Greeks avoiding fast food despite modern lifestyle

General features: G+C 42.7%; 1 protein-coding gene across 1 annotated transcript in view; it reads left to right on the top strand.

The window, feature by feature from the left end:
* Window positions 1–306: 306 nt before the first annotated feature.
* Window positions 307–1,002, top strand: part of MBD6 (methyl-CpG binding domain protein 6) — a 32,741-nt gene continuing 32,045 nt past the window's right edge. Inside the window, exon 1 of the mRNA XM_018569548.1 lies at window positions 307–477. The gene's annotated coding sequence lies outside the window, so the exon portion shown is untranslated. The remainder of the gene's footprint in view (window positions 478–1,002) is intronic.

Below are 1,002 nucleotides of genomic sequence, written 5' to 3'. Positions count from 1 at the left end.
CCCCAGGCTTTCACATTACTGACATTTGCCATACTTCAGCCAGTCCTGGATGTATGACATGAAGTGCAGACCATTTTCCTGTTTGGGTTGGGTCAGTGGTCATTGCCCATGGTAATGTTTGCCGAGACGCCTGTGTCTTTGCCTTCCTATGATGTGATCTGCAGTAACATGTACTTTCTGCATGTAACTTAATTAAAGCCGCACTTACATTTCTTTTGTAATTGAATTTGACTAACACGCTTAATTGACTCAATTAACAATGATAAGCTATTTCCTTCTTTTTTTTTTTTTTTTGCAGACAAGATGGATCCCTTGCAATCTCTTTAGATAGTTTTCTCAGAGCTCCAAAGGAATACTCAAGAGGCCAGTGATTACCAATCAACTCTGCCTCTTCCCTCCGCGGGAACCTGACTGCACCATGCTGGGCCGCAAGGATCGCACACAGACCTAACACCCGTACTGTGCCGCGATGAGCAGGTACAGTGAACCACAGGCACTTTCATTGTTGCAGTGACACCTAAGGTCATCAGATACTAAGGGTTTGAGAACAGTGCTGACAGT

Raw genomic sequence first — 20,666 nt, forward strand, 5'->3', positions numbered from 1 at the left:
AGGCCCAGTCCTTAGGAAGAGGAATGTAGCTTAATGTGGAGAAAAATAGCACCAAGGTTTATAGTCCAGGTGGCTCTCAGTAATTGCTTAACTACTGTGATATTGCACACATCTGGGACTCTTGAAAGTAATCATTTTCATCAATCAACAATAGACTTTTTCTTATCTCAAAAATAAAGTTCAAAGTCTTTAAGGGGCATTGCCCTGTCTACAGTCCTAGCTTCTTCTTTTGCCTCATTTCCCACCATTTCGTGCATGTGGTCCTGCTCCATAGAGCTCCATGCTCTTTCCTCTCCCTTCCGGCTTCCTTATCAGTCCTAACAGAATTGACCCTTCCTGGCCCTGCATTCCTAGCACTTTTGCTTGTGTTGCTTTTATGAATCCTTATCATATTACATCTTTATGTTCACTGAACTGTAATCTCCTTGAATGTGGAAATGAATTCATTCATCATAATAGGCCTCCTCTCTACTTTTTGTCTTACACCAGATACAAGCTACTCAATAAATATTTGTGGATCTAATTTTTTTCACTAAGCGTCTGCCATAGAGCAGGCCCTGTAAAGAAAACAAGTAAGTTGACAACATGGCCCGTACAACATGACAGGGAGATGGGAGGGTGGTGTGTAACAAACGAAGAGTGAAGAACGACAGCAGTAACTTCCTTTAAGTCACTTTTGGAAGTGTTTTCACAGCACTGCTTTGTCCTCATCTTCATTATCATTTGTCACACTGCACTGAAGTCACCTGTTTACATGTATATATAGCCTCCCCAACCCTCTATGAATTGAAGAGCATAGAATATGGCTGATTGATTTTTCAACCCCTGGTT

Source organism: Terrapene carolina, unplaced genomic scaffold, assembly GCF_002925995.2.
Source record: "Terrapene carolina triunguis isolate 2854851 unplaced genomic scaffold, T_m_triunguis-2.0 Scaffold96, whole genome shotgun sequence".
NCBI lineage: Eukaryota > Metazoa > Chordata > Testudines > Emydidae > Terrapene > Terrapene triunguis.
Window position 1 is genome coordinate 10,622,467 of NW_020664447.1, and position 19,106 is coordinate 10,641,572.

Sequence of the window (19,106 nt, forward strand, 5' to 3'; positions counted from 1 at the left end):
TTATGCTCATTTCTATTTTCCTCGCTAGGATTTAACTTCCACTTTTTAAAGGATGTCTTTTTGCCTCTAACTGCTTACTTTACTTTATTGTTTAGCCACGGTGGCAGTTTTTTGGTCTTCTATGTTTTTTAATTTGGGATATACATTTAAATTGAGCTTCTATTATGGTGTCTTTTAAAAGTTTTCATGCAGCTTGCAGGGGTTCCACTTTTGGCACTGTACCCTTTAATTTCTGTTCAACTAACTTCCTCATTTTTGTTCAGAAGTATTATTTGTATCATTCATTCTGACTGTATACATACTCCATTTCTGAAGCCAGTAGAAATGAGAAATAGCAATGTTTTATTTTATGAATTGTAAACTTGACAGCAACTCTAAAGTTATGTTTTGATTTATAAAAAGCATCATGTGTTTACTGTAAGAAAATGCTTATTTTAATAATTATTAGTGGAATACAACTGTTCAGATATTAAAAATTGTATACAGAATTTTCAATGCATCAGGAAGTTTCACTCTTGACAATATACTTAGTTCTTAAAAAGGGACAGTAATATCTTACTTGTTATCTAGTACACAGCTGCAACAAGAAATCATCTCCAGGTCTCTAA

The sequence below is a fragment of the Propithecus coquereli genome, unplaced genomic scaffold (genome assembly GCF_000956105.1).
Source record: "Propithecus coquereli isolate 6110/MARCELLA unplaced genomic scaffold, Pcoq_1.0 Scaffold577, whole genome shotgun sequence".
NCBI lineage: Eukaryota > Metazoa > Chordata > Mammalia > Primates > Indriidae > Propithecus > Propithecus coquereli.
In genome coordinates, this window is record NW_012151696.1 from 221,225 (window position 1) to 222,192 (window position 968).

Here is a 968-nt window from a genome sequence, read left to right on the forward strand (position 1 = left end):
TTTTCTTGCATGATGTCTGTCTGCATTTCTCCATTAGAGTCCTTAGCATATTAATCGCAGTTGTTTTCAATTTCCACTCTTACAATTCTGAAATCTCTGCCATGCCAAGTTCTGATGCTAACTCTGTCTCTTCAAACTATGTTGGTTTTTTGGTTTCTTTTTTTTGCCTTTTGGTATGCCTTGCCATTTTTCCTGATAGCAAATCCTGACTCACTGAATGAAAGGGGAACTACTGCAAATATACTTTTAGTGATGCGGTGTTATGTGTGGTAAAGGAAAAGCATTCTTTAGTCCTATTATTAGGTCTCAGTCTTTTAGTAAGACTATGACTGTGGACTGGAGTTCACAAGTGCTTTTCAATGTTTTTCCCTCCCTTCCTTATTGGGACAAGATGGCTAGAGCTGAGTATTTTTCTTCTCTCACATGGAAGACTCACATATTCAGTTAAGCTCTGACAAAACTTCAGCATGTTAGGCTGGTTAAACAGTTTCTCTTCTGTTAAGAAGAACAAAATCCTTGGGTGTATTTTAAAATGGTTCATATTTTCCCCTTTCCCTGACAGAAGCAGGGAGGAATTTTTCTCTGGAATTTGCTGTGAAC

The dietary habits of Greeks are changing to suit increasingly fast-paced lifestyles but a growing number of consumers are declining fast food for healthier fare, according to survey results presented yesterday. The research, prepared by the Consumers’ Protection Center (KEPKA), found an 18 percent increase since the last study in 2003 in the number of people who eschewed fast food. Press coverage highlighting the negative impact fast food has on health has helped raise awareness of the issue, said Evangelia Kekelekis, KEPKA general secretary. «People have started to realize the role of diet [in health]. Based on data from the World Health Organization, heart problems are responsible for half the deaths in Europe. One third of them are connected to bad dietary habits,» said Kekelekis. «An improved diet reduces the chances of cancer by 30-40 percent,» she added. In the survey, carried out from July last year through last month, 51.7 percent of those questioned said they changed their diet for health reasons or because of more demanding work commitments. Data also showed that the traditional Mediterranean diet of lentils and fruit has given way to potato chips and cakes. Pulses feature on the dinner table only a few times a month and meat is consumed more often. Food supplements appear to be more in fashion as 25 percent of respondents said that they have used them, though often without a doctor’s recommendation. Meanwhile, food safety has also become a main issue for consumers. Almost daily, the news shows health inspectors turning away tons of food that is unfit for consumption but consumers are still not convinced that these crackdowns are effective. Eight in 10 respondents believe that the government is not doing its job properly with the market checks while 60 percent questioned the results of food inspections. Because people are more pressed for time these days, they are also spending less time grocery shopping. More than a third (37.5 percent) of respondents said that they go to the supermarket once a week and 16 percent said they shop for food every day. Weight-loss centers are also becoming popular options to shed extra kilos, despite the steep costs. Half of the respondents said they tried to lose weight by going on a diet; of that portion, 73 percent said they had sought the services of a weight-loss center. The survey questioned 880 people between the ages of 18 and 75.